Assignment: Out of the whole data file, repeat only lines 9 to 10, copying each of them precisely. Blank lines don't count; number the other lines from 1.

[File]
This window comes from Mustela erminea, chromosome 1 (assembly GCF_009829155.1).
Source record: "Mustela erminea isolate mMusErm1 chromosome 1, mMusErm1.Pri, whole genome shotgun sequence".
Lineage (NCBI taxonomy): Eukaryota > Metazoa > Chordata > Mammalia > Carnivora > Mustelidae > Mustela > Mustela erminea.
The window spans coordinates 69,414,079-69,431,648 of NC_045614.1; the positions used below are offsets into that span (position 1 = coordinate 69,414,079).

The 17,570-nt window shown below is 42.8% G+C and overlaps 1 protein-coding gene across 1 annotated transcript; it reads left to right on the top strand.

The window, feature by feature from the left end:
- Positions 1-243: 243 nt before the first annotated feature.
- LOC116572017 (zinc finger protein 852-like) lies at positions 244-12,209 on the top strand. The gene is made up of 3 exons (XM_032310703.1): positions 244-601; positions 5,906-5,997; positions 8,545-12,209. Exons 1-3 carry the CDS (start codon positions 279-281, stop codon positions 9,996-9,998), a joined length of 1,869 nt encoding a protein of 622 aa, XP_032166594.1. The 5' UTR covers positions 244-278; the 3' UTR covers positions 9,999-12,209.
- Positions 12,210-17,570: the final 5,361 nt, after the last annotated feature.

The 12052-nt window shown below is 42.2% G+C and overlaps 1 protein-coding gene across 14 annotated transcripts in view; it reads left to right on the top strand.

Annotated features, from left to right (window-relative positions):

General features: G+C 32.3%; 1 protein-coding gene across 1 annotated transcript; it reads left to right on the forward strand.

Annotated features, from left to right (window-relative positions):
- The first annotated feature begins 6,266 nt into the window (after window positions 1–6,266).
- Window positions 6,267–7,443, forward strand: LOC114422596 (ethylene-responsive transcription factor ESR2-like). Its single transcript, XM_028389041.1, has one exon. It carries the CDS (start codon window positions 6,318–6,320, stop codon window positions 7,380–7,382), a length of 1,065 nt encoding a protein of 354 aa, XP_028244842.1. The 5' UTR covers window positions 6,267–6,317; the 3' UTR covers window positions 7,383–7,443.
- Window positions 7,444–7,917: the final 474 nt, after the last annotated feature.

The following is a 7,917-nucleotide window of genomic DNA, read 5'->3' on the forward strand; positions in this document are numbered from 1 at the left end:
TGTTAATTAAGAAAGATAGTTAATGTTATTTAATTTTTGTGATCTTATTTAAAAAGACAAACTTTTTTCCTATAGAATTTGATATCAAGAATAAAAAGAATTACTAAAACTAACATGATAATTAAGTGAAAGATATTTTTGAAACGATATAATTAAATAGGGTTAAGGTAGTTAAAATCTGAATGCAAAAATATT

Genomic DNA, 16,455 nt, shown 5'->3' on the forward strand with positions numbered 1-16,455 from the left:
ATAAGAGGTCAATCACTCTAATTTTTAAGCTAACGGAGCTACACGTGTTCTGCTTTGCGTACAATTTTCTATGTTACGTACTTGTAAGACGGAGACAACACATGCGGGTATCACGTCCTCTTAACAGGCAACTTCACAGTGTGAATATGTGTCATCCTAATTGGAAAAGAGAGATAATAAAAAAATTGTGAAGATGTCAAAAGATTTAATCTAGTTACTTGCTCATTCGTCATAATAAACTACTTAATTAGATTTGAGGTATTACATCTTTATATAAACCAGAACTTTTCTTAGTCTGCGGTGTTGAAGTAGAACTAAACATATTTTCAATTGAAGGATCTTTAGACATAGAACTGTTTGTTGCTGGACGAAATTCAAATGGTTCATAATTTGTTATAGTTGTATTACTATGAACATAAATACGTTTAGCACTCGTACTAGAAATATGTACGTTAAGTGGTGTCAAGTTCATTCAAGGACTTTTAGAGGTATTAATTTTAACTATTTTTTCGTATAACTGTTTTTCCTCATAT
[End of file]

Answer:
- Positions 12,210-17,570: the final 5,361 nt, after the last annotated feature.

The 12052-nt window shown below is 42.2% G+C and overlaps 1 protein-coding gene across 14 annotated transcripts in view; it reads left to right on the top strand.